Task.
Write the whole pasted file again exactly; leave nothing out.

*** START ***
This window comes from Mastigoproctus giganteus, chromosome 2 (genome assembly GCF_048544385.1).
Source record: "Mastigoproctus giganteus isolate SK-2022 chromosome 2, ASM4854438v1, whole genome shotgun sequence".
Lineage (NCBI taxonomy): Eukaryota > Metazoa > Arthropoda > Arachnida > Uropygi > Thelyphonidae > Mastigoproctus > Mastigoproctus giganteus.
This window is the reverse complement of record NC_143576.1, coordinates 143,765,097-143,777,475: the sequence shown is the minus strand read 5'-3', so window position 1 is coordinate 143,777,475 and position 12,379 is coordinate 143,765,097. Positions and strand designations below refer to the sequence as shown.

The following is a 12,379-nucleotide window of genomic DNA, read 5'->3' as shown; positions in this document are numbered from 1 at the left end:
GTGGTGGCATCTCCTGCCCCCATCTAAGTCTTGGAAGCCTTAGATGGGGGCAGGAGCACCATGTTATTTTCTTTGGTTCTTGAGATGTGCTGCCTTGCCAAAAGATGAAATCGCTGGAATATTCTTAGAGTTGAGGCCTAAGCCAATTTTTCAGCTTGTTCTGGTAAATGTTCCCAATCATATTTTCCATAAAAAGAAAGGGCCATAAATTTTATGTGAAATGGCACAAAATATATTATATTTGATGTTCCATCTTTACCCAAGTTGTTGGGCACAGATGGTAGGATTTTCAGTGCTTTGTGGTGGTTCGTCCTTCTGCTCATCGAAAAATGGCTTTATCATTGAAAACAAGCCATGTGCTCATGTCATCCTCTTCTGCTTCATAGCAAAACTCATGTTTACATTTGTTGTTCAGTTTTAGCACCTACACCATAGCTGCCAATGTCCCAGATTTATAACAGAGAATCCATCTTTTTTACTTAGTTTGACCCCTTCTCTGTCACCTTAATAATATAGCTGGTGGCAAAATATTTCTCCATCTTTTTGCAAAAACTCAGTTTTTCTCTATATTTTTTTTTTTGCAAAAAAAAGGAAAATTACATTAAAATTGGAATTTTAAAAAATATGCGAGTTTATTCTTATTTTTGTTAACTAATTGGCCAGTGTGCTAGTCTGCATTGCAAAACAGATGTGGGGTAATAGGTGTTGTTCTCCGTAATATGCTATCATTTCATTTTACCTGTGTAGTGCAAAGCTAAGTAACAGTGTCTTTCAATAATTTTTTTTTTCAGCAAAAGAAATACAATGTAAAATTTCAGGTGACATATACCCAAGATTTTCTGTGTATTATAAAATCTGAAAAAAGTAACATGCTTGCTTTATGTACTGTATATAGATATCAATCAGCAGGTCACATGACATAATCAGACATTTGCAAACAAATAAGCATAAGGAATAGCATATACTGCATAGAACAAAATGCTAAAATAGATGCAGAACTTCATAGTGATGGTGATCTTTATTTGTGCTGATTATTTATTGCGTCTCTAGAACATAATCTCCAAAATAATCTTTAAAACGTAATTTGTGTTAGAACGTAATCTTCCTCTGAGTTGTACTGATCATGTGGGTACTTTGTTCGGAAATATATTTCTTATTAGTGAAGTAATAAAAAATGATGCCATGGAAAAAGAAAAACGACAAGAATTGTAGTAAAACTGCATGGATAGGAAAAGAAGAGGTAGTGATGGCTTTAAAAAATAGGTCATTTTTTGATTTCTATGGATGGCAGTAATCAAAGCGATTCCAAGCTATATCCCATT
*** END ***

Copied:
This window comes from Mastigoproctus giganteus, chromosome 2 (genome assembly GCF_048544385.1).
Source record: "Mastigoproctus giganteus isolate SK-2022 chromosome 2, ASM4854438v1, whole genome shotgun sequence".
Lineage (NCBI taxonomy): Eukaryota > Metazoa > Arthropoda > Arachnida > Uropygi > Thelyphonidae > Mastigoproctus > Mastigoproctus giganteus.
This window is the reverse complement of record NC_143576.1, coordinates 143,765,097-143,777,475: the sequence shown is the minus strand read 5'-3', so window position 1 is coordinate 143,777,475 and position 12,379 is coordinate 143,765,097. Positions and strand designations below refer to the sequence as shown.

The following is a 12,379-nucleotide window of genomic DNA, read 5'->3' as shown; positions in this document are numbered from 1 at the left end:
GTGGTGGCATCTCCTGCCCCCATCTAAGTCTTGGAAGCCTTAGATGGGGGCAGGAGCACCATGTTATTTTCTTTGGTTCTTGAGATGTGCTGCCTTGCCAAAAGATGAAATCGCTGGAATATTCTTAGAGTTGAGGCCTAAGCCAATTTTTCAGCTTGTTCTGGTAAATGTTCCCAATCATATTTTCCATAAAAAGAAAGGGCCATAAATTTTATGTGAAATGGCACAAAATATATTATATTTGATGTTCCATCTTTACCCAAGTTGTTGGGCACAGATGGTAGGATTTTCAGTGCTTTGTGGTGGTTCGTCCTTCTGCTCATCGAAAAATGGCTTTATCATTGAAAACAAGCCATGTGCTCATGTCATCCTCTTCTGCTTCATAGCAAAACTCATGTTTACATTTGTTGTTCAGTTTTAGCACCTACACCATAGCTGCCAATGTCCCAGATTTATAACAGAGAATCCATCTTTTTTACTTAGTTTGACCCCTTCTCTGTCACCTTAATAATATAGCTGGTGGCAAAATATTTCTCCATCTTTTTGCAAAAACTCAGTTTTTCTCTATATTTTTTTTTTTGCAAAAAAAAGGAAAATTACATTAAAATTGGAATTTTAAAAAATATGCGAGTTTATTCTTATTTTTGTTAACTAATTGGCCAGTGTGCTAGTCTGCATTGCAAAACAGATGTGGGGTAATAGGTGTTGTTCTCCGTAATATGCTATCATTTCATTTTACCTGTGTAGTGCAAAGCTAAGTAACAGTGTCTTTCAATAATTTTTTTTTTCAGCAAAAGAAATACAATGTAAAATTTCAGGTGACATATACCCAAGATTTTCTGTGTATTATAAAATCTGAAAAAAGTAACATGCTTGCTTTATGTACTGTATATAGATATCAATCAGCAGGTCACATGACATAATCAGACATTTGCAAACAAATAAGCATAAGGAATAGCATATACTGCATAGAACAAAATGCTAAAATAGATGCAGAACTTCATAGTGATGGTGATCTTTATTTGTGCTGATTATTTATTGCGTCTCTAGAACATAATCTCCAAAATAATCTTTAAAACGTAATTTGTGTTAGAACGTAATCTTCCTCTGAGTTGTACTGATCATGTGGGTACTTTGTTCGGAAATATATTTCTTATTAGTGAAGTAATAAAAAATGATGCCATGGAAAAAGAAAAACGACAAGAATTGTAGTAAAACTGCATGGATAGGAAAAGAAGAGGTAGTGATGGCTTTAAAAAATAGGTCATTTTTTGATTTCTATGGATGGCAGTAATCAAAGCGATTCCAAGCTATATCCCATT